Monday, February 2, 2015

Week In Review: Radio Shack, Don Covay

Rod McKuen passed away last week.  Best known as a poet songwriter singer, his albums continue to be found in balk in dollar bins at the local Salvation Army or Goodwill, most of the best known The Wind.  I never considered much of his music to be the type I listen to, if I remember it was a lot like Rod Stewart but a less tuneful.  Oliver did a version of Jean which Rod wrote.  Which is why I never cared much to listen to McKuen's output.  Didn't like that song very much either.

Don Covay passed away at age 76.  He had been in ill health since suffering a stroke back in the 1990s and never recovered fully from that.  One of my favorite soul singers, Covay had hits like Mercy Mercy, Sookie Sookie (later covered by Steppenwolf-he overdubbed his vocals on a Atlantic single that wasn't on the Razor And Tie best of) and See Saw (later covered by Aretha Franklin).  One of my favorite songs was I Don't Know What You Got But It's Got Me that he wrote and sang backup to Little Richard and featured Jimi Hendrix on guitar, a classic song in its own right. Covay later moved to Mercury Records with I Was Checkin Out When She Was Checkin In and Philadelphia International for No Tell Motel.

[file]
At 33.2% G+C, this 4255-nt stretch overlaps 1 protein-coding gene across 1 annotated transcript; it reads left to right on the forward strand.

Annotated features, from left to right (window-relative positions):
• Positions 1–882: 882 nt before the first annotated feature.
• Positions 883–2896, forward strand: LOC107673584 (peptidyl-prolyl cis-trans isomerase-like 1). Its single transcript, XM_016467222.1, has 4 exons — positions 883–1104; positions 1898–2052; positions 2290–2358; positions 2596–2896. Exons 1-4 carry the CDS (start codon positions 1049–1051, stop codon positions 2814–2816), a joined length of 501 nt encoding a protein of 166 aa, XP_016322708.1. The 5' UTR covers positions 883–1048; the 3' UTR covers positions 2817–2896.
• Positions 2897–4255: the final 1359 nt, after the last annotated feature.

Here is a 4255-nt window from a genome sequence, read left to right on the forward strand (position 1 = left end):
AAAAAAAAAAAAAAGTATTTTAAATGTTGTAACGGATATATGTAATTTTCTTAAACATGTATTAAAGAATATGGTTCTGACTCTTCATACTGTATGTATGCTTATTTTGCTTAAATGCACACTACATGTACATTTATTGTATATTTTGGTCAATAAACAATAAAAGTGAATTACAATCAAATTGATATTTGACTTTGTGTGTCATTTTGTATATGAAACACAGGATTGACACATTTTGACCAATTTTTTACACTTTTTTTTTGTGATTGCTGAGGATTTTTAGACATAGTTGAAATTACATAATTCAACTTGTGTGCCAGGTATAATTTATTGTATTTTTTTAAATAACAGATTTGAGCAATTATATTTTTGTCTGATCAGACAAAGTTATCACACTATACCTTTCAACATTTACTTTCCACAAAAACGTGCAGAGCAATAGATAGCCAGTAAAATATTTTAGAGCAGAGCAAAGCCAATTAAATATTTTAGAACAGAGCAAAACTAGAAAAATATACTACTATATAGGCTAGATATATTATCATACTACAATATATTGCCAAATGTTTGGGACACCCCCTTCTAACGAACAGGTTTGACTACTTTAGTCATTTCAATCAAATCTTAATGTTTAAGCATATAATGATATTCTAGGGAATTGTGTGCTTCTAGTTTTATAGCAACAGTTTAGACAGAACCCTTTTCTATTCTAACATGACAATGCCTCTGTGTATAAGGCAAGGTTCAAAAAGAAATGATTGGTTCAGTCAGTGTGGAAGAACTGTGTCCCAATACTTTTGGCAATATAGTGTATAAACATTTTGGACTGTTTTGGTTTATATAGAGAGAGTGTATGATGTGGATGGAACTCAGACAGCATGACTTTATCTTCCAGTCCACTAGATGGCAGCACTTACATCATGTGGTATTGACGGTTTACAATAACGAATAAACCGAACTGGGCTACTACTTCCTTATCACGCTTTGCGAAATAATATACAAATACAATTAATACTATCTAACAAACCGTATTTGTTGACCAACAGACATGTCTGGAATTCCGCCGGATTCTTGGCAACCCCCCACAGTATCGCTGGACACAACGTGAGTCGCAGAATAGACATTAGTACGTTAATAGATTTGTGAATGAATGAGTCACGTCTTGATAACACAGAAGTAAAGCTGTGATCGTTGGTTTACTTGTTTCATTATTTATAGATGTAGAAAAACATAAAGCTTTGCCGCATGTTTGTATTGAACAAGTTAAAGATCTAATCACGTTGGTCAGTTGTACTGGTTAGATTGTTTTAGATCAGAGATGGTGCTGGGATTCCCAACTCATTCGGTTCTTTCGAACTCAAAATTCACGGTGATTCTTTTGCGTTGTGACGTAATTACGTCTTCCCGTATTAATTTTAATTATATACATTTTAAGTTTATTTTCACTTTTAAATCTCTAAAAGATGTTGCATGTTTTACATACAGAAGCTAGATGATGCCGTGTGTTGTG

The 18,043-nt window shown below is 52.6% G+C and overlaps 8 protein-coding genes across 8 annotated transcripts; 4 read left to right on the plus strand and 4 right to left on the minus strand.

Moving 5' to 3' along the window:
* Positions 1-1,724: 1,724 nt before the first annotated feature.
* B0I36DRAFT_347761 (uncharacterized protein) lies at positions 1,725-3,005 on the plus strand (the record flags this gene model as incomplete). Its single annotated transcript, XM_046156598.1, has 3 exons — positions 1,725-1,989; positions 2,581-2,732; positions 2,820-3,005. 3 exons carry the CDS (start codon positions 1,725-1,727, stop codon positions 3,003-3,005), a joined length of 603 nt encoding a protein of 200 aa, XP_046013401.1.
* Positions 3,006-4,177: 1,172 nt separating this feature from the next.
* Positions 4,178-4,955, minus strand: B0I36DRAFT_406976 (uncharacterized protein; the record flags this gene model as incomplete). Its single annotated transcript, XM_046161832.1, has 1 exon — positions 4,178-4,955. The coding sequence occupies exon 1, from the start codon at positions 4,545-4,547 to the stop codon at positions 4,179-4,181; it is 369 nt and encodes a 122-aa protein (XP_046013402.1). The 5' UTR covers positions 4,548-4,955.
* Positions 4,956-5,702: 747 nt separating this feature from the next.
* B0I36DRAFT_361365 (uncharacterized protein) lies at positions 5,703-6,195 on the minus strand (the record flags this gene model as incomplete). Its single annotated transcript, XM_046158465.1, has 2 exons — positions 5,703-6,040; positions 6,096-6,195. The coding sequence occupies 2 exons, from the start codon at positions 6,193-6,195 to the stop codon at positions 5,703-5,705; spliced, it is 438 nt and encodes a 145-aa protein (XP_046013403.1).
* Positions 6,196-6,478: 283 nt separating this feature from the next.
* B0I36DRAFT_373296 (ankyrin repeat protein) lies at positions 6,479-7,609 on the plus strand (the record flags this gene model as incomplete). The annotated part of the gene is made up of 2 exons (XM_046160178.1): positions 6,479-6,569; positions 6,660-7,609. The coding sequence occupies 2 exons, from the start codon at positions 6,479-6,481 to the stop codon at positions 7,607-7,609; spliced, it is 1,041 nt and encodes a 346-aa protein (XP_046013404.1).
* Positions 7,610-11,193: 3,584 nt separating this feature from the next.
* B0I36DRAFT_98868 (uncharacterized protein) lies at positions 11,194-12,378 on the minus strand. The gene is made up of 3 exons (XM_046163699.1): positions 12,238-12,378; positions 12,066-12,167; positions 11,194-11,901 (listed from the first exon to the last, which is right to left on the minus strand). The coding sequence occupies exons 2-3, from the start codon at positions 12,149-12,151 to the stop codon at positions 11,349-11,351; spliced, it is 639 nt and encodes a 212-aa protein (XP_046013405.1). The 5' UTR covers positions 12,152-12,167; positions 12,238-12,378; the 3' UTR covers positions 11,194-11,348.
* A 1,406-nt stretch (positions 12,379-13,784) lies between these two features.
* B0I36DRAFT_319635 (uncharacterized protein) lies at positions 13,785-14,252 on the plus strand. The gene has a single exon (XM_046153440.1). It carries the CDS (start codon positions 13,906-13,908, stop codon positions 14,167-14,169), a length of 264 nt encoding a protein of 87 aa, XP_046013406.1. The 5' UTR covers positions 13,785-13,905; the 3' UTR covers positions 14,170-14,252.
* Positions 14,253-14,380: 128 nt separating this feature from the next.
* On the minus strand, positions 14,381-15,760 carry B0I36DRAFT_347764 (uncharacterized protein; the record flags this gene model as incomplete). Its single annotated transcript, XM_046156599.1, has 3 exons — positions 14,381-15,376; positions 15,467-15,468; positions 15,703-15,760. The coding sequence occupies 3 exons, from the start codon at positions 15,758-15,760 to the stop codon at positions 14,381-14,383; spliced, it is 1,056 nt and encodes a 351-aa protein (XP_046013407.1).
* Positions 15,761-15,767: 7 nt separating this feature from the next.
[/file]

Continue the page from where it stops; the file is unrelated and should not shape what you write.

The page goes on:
January was a much different month than last year, we didn't get much snow at all and if we did it was a inch here, two there and it would melt the next day but on the 31st we got our teeth kicked in with about 9 inches of the white crap and howling winds on Sunday.  A hectic week at work, once again packaging upper management messed around and on a weekend which they desperately trying to get help to come in and finished the Ohio project, which that Ohio kids needs to have in their procession on Tuesday to do their testing.  Whereas, the fearless ops manager more interested in taking more jobs to his friends up in Paradise Minnesota, the rest of the folk down here being drafted to finish the Ohio project while he wines and dines and cuddles up while stealing being our backs our work that should remain here.  It's like coming to work, and seeing this guy out in front and seeing all the life being sucked out of you.  And makes you want to go up and nut punch him.   I'd like to help out our packaging friends but last time I did that, I ended up getting back spams from lifting heavy boxes from one pallet to another since Charles, the senior down there couldn't keep his states from being mixed up and moving the heavy boxes from one pallet to another and back again.  The kind of ineptness that makes nobody want to be down there.  And my boss telling them that I will not available for any more of that till we get busy in a few weeks.  So perhaps getting a foot of snow might curtail the due date for a couple days but I don't think the Ohio kids would be complaining that much if the tests are late due to Mother Nature's wrath.  To which we have escaped most of the winter till now.  It could be worse, just ask the folks on the east coast.